Nature in Katavi NP
Katavi and its surrounding ecosystems
With a size of 4471 km² Katavi NP contributes massively to nature conservation. It is the core of the western Tanzanian wildlife area and part of Katavi/Rukwa ecosystem with roughly 12 500 km². Rukwa and Lukwati are Game Reserves used for trophy hunting for foreign tourists. But also Ruaha/Rungwa protected area complex to the East and Mahale/Ugalla to the North contain similar vegetation types and are assumed to be connected via wildlife corridors.
Lake Rukwa, a huge shallow internal lake of varying size, is found South East of the protected area complex and is bordering Rukwa and Lukwati Game Reserves. Together with the surrounding hunting blocks and forest reserves this area is one of the biggest and richest wildlife areas in Tanzania.
Katavi National Park, Tanzania’s third largest national park (4471 km²), is the heart of one of the biggest and richest wildlife areas in Tanzania. Located along the rift escarpment in western Tanzania, it offers incredible scenery including immense wetlands, roaring waterfalls and original miombo woodlands, where the Sable antelopes often hide. During the dry season, huge herds of buffalo, zebras and impalas gather with elephants, waterbucks and duikers around the drying water reserves of Lake Katavi and Lake Chada.
You can also observe many animals along the remaining pools of the Katuma river which are bursting with hippos and crocodiles. Here, at these remaining water sources, the lions, leopards and wild dogs can be found searching for their prey, watched by patiently waiting vultures which share the trees with fish eagles, storks and vervet monkeys. As soon as the first rains start, Katavi transforms again into a flowering paradise with enormous swamps, lakes, rivers and waterfalls, attracting an incredible diversity of bird life.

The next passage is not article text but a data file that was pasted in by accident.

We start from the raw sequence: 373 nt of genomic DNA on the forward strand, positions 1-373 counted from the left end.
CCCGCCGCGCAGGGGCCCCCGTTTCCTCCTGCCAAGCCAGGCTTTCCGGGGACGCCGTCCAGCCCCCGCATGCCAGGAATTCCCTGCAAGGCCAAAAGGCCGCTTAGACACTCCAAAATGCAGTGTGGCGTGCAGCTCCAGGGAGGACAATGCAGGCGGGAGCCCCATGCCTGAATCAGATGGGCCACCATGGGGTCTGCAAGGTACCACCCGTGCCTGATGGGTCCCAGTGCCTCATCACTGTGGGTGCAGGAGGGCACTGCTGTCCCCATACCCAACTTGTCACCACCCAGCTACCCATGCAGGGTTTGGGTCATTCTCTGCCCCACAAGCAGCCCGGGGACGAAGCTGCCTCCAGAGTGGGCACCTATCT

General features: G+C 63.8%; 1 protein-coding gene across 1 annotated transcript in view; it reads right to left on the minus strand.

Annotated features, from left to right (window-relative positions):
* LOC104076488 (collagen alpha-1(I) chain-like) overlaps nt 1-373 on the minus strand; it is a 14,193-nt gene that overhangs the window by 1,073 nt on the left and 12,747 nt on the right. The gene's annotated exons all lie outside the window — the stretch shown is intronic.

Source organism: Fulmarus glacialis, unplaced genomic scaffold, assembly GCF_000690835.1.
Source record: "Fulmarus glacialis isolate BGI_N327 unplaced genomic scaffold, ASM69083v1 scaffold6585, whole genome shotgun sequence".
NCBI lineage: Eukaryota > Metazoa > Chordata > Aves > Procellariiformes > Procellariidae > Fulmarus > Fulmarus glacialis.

- High habitat and species diversity with high concentrations of large mammals
- Extensive wetlands and important water catchments areas
- Wilderness character: The Katavi-Rukwa-Lukwati protected area complex still retains a distinct wilderness character.
- Interesting vegetation mosaic ranging from wetlands and lakes to riverine vegetation and various types of woodlands and shrublands (e.g. the woodlands of the inselbergs of Kapimbye, Kapapa and Igongwe)
- Home to some endangered and unusual species: wild dog, chetaahs (mostly seen in Mbuga ya Duma) roan and sable antelopes (e.g. in the woods of Ilumbi), eland (often encountered at lake Katavi, Kaselami Mbuga, the northern Chada plain, Kataukasi and Kakonje Mbugas)
- Historical and cultural resources: The Karema-Inyonga-Tabora slave route passed through the protected area complex. Stone age and iron age sites, sites of 19th century towns, Wamweru Hills and Katabi tree (14 km from the airstrip)
- Scenic diversity with escarpments, rugged hills, flat alluvial plains, marshes, lakes and rivers. Scenic spots are: hot springs, waterfalls Ndido, Chorangwa, Lukima, Iloba, and beautiful views from the top of the escarpment down into the Rukwa valley (e.g. the view of the steep Mlele escarpment close to Mpunga Mbuga).
- Large herds of animals at Magogo Pools, Lake Katavi, Ilyandi sandridge, Katisunga Mbuga and Kasima Springs, Lake Chada.
- Katuma valley, Paradise springs in dry season
- Hippo schools at Ikuu springs, Ikuu bridge and Sitalike. Crocodiles are found in large numbers in the Katuma riverbed and at the Ikuu bridge in caves as well as in Kapapa River, Rungwa River and Ndido falls.